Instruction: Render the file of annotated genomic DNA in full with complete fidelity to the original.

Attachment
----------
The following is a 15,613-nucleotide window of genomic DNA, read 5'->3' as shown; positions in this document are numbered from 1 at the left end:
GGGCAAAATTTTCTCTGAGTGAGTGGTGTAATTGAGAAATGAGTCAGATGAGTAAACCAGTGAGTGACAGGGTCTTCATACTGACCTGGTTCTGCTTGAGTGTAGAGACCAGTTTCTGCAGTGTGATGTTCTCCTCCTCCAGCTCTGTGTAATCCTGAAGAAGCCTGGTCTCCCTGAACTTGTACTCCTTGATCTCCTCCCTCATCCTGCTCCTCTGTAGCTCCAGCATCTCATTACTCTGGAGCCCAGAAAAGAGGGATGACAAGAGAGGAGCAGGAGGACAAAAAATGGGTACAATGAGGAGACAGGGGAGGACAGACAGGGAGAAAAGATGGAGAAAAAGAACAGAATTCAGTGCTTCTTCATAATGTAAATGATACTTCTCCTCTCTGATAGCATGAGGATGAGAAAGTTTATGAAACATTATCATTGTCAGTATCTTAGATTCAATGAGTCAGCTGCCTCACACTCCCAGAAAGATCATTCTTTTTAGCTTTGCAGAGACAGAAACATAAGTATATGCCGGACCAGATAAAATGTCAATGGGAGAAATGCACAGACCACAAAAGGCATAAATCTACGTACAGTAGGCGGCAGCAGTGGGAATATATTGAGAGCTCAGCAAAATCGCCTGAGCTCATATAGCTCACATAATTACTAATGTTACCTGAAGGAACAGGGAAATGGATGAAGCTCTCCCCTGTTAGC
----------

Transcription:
The following is a 15,613-nucleotide window of genomic DNA, read 5'->3' as shown; positions in this document are numbered from 1 at the left end:
GGGCAAAATTTTCTCTGAGTGAGTGGTGTAATTGAGAAATGAGTCAGATGAGTAAACCAGTGAGTGACAGGGTCTTCATACTGACCTGGTTCTGCTTGAGTGTAGAGACCAGTTTCTGCAGTGTGATGTTCTCCTCCTCCAGCTCTGTGTAATCCTGAAGAAGCCTGGTCTCCCTGAACTTGTACTCCTTGATCTCCTCCCTCATCCTGCTCCTCTGTAGCTCCAGCATCTCATTACTCTGGAGCCCAGAAAAGAGGGATGACAAGAGAGGAGCAGGAGGACAAAAAATGGGTACAATGAGGAGACAGGGGAGGACAGACAGGGAGAAAAGATGGAGAAAAAGAACAGAATTCAGTGCTTCTTCATAATGTAAATGATACTTCTCCTCTCTGATAGCATGAGGATGAGAAAGTTTATGAAACATTATCATTGTCAGTATCTTAGATTCAATGAGTCAGCTGCCTCACACTCCCAGAAAGATCATTCTTTTTAGCTTTGCAGAGACAGAAACATAAGTATATGCCGGACCAGATAAAATGTCAATGGGAGAAATGCACAGACCACAAAAGGCATAAATCTACGTACAGTAGGCGGCAGCAGTGGGAATATATTGAGAGCTCAGCAAAATCGCCTGAGCTCATATAGCTCACATAATTACTAATGTTACCTGAAGGAACAGGGAAATGGATGAAGCTCTCCCCTGTTAGC